Iraqi Prime Minister Nouri al Maliki said on Sunday he would favor improved relations between Turkey and his central government in Baghdad.
“We favor the strengthening of relations between the governments. And we want relations with Turkey to be better than they were before,” Maliki told the Anadolu Agency.
Maliki stated that Iraq would be happy if Turkey wants to boost ties not with Iraqi groups but with the central government, adding that Iraq would support such a development in that direction.
Maliki also touched on tensions between the central government and the regional Kurdish administration in the country's north when Baghdad sent federal troops to control a border crossing with Syria, putting them in confrontation with Kurdish peshmerga forces.
Maliki stated that he did not consider it as “tensions” because Iraq has a federal structure which authorizes the Iraqi army to deploy troops anywhere inside Iraq, including regional administrations.
“The peshmerga misinterpreted the deployment of federal troops as an attack on their own administration but the problem was resolved when they understood the true nature of the deployment, which was the developments in Syria,” Maliki said.
Earlier on Saturday, Iraq's prime minister urged Turkey to deal with his country through the central government in Baghdad, criticizing Ankara's direct outreach to Iraq's self-ruling Kurdish region.
Maliki said in a statement that Iraq rejects efforts by Turkey to treat the Kurds' northern territory “as though it is an independent state.”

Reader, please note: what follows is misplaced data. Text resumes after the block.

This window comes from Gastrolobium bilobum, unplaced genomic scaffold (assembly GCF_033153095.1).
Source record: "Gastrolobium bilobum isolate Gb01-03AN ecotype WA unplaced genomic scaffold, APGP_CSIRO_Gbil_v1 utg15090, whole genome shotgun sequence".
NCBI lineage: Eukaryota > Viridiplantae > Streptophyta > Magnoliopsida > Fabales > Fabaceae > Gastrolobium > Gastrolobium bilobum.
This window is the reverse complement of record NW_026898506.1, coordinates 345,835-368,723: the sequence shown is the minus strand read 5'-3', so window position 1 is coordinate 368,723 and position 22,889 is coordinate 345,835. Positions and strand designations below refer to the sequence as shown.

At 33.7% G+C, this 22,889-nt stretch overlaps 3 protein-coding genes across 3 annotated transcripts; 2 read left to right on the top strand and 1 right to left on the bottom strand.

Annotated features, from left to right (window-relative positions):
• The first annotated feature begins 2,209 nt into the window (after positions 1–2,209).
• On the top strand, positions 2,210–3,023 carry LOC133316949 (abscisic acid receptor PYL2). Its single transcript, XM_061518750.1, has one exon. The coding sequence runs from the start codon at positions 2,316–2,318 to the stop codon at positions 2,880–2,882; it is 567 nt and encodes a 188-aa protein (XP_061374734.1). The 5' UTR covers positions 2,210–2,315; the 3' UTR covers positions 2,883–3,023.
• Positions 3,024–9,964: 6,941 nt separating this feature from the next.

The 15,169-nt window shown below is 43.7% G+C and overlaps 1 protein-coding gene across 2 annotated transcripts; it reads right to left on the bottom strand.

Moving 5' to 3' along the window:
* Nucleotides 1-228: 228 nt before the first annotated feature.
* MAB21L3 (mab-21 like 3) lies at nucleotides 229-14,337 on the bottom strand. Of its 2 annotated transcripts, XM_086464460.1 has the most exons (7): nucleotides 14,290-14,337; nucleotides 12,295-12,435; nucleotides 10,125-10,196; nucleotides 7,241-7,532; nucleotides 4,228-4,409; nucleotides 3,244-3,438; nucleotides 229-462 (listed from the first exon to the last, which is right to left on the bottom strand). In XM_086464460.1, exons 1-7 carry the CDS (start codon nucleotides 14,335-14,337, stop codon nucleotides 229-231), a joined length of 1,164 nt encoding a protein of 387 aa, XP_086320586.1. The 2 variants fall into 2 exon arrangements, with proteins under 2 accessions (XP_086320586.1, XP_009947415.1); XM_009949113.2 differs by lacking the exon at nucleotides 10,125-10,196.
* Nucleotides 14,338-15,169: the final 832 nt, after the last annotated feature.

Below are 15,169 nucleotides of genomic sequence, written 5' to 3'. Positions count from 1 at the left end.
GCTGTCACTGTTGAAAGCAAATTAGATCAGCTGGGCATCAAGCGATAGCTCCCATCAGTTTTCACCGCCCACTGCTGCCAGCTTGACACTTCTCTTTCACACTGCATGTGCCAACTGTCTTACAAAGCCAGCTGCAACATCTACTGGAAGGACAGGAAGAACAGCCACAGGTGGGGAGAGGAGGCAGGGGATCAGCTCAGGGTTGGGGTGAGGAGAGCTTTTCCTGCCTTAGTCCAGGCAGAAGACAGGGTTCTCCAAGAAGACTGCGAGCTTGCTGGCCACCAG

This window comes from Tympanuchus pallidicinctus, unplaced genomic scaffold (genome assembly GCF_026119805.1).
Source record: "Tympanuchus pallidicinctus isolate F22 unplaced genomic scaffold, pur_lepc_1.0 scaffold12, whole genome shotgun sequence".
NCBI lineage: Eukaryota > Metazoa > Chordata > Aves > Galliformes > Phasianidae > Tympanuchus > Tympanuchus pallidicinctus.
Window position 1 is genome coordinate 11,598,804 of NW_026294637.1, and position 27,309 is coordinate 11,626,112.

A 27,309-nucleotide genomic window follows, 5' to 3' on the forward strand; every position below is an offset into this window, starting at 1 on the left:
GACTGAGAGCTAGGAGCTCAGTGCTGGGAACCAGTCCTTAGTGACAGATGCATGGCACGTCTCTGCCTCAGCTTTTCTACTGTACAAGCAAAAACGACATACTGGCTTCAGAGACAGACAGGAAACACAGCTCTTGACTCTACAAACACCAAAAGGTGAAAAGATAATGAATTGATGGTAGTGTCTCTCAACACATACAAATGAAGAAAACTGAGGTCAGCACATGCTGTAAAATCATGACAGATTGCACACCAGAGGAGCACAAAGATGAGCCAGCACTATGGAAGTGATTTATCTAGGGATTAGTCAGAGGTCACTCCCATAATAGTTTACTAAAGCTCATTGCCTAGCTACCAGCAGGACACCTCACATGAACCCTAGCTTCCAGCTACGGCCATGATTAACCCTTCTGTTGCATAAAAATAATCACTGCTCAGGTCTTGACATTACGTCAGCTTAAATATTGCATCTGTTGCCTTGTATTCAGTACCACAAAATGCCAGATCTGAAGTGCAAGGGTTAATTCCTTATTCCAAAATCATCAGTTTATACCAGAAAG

He added that if Turkey wants to maintain good regional relations, it must do so through Iraq.
Turkish-Iraqi relations have recently become strained due to Turkey's separate oil deal with Iraq's northern Kurdish region. Baghdad warned Turkey that its separate deal with the region could damage trade relations between Iraq and Turkey.
Baghdad maintains that the region has no right to sign deals unilaterally and that exports must go through the state-run pipelines, while the Kurds argue that its constitution does in fact give them the right to sign agreements without consulting Baghdad.
Relations were further strained after Turkish Foreign Minister Ahmet Davutoğlu recently paid a surprise visit to an oil-rich Iraqi city claimed by both the central government and the country's autonomous Kurdistan region without first consulting with Iraqi authorities.
Following the visit, the Iraqi government announced that it would reconsider its ties with Turkey.
The Maliki government has slammed Turkey for pursuing “hostile” policies in the region and interfering in Iraqi affairs due to Turley's support for Tariq al-Hashemi, Iraq's Sunni vice president, who faces charges of terrorism in his own country. Ankara says Maliki's Shiite-led government is trying to monopolize power by suppressing Sunni Arabs and other groups.